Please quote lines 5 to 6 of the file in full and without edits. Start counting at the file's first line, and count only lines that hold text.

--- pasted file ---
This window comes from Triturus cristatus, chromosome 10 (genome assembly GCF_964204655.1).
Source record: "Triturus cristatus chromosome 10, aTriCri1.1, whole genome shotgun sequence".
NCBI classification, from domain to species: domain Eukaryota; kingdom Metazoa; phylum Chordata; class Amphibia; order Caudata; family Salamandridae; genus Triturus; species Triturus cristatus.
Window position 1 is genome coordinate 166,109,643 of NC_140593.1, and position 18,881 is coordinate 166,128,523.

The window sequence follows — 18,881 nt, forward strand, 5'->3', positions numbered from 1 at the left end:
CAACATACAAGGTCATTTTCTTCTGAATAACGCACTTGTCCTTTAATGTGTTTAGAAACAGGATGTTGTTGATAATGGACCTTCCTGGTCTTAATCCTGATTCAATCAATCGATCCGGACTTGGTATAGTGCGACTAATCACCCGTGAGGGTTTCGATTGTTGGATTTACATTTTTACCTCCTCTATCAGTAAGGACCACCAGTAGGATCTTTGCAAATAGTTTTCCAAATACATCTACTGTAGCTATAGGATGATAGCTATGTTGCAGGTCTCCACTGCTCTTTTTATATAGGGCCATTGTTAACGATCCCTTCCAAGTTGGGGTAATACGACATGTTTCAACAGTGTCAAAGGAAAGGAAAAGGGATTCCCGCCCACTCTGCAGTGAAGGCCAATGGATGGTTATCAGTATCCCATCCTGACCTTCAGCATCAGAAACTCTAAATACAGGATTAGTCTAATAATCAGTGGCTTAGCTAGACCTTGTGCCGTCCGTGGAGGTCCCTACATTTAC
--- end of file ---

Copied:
The window sequence follows — 18,881 nt, forward strand, 5'->3', positions numbered from 1 at the left end:
CAACATACAAGGTCATTTTCTTCTGAATAACGCACTTGTCCTTTAATGTGTTTAGAAACAGGATGTTGTTGATAATGGACCTTCCTGGTCTTAATCCTGATTCAATCAATCGATCCGGACTTGGTATAGTGCGACTAATCACCCGTGAGGGTTTCGATTGTTGGATTTACATTTTTACCTCCTCTATCAGTAAGGACCACCAGTAGGATCTTTGCAAATAGTTTTCCAAATACATCTACTGTAGCTATAGGATGATAGCTATGTTGCAGGTCTCCACTGCTCTTTTTATATAGGGCCATTGTTAACGATCCCTTCCAAGTTGGGGTAATACGACATGTTTCAACAGTGTCAAAGGAAAGGAAAAGGGATTCCCGCCCACTCTGCAGTGAAGGCCAATGGATGGTTATCAGTATCCCATCCTGACCTTCAGCATCAGAAACTCTAAATACAGGATTAGTCTAATAATCAGTGGCTTAGCTAGACCTTGTGCCGTCCGTGGAGGTCCCTACATTTAC